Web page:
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Drama teaching techniques

There are many methods for teaching Drama. Each strategy involves varying levels of student participation.

Drama games, activities and exercises are often used to introduce students to drama. These activities tend to be less intrusive and are highly participatory (e.g. Bang).

There are several books that have been written on using drama games that can serve as excellent resources for anyone wanting to incorporate drama games into their work. Games for Actors and Non-Actors by Augusto Boal is perhaps the best known internationally and includes writings on his life work as well as hundreds of games. There are also smaller books however, which serve as excellent practical guides. For example, Drama Games by Bernie Warren is an excellent pocket book for someone looking to try drama games for the first time.

Choral dramatization involves students reading aloud by assigning parts to each group member. Choral dramatization can use texts such as rhymes, poetry, and picture books. Students can experiment with voice, sound gesture and movement (Swartz, 1995).

Tableaux involve students creating visual pictures with their bodies, emphasizing key details and relationships (Wilheim, 2002). Tableaux are frozen scenes and usually involve at least three levels. Students focus on a focal point, facial expressions, and body language. This technique is useful for maturing participants' presentational skills as well as audience skills.

Improvisation is the practice of acting and reacting, of making and creating, in the moment and in response to the stimulus of one’s immediate environment; see . Improvisation can be a great introduction to role playing. Students focus on position, expression and creativity in their impromptu skits.

Role playing allows students to play a character in a real or imaginary situation. One of the simplest forms is where “the student plays himself faced with an imaginary situation.” (Wilheim, 2002, p. 62) Other strategies have students playing real-life or imaginary characters in a variety of contexts. Role play can be used throughout many areas of the curriculum, especially history and language arts to support and strengthen understanding of content. Below is a list of some common role-play strategies.

  • Reenactment: Students perform scenes from a historical time period or a scene in a story. “An enactment may be cast in the past, the present, or the future, but always happens in the ‘now of time’” (Wilheim, 2002, p.8). This strategy encourages students to interact with a text and challenges them to take on the perspective of a character.
  • Extended role play: Students may create the scene that takes place before or after a story or scene. This strategy helps students to predict and theorize about cause and effect.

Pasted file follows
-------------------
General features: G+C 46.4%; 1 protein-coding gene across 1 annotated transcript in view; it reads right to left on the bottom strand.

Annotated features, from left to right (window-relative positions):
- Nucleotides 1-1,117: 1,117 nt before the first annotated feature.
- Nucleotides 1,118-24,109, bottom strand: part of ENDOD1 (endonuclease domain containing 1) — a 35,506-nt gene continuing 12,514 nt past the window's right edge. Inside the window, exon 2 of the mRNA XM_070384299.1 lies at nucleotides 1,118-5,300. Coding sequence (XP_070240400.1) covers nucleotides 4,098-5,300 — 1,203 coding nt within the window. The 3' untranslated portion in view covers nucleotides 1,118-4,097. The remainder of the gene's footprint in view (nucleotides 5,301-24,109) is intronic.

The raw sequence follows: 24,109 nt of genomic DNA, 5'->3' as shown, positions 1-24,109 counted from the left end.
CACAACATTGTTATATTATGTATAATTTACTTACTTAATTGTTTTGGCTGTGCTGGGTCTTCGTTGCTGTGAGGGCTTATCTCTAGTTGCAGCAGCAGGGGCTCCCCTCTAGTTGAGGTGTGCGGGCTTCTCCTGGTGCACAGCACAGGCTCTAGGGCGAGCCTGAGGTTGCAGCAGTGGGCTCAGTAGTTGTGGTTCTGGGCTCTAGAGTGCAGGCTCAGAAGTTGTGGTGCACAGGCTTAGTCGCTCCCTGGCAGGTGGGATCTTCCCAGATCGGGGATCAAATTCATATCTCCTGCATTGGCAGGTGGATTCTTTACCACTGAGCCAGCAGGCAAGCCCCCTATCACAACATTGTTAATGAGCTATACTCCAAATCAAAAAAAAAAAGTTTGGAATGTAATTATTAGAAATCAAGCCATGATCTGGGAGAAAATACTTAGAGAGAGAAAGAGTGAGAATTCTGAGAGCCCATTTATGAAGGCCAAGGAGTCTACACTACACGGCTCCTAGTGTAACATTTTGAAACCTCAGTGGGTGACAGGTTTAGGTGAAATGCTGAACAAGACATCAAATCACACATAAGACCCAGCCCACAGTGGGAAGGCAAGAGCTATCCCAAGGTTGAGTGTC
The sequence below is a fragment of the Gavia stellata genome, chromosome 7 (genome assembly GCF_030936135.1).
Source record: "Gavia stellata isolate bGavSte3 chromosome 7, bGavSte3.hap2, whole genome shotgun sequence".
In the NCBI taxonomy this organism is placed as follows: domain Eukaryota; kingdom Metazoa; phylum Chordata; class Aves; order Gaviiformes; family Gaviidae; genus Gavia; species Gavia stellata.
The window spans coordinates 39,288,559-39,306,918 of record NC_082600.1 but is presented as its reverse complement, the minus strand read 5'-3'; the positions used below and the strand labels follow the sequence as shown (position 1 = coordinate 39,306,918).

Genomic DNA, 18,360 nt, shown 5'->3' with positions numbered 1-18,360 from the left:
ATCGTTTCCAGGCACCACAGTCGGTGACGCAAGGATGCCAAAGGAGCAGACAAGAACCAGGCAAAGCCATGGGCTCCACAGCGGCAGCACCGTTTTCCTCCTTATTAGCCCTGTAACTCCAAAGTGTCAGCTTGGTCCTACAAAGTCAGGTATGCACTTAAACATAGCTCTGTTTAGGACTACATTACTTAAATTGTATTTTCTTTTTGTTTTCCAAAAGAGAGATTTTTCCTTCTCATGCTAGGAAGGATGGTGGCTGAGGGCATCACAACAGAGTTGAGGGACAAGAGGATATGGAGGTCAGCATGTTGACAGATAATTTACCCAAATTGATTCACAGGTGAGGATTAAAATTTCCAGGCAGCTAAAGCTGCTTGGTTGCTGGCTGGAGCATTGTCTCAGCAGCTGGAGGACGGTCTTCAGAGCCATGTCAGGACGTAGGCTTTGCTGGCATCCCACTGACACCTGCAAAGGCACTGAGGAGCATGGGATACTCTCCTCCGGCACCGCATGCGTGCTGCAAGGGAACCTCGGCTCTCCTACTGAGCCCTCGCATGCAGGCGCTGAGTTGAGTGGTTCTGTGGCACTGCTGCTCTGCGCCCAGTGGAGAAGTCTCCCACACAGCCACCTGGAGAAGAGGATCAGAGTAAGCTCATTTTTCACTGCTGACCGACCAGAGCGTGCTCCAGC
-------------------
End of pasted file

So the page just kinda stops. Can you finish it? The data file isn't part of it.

• Hotseat: Student is interviewed in character. By putting the character from a scene, event or story on the “stand” students can further explore their understanding of the content. Other students in the class prepare questions that explore the character and their conflicts. Students are encouraged to write open-ended questions. Teachers may wish to model hotseating first by acting as the character in the role. Also, the person in the hotseat may have a couple of students who act as their “brain.” They are there to help answer questions if the person on the hotseat needs them. There are many variations available for this strategy.
  • Teacher In Role: This strategy is key to involving teacher participation. This strategy can take on many forms. The teacher may take on the role of a character or figure from the event, scene or story. The primary objective of this strategy is to allow students to ask questions and help discover answers to any unresolved issues. The teacher may also choose to immerse themselves in the scene and take on a role while interacting with other characters. The primary role in this situation is to further the evolving drama.
  • Expert panel: Students themselves become an expert. In order to prepare for this role students must determine what an expert in the area might know. This works well in history or when focusing on broader issues/topics in literature. This strategy can unfold by having students meet as a group of experts or by having students meet in pairs in an interview situation.
  • Writing in role: A variation on the above strategies, students may also write in character. Often they are asked to imagine themselves as a real or fictitious character in a particular state or situation. Writing in role can take on many forms including a journal, letter, monologue, or newspaper article. This is not meant to be a summary of the story, but instead a further exploration of the character and their interaction with events.


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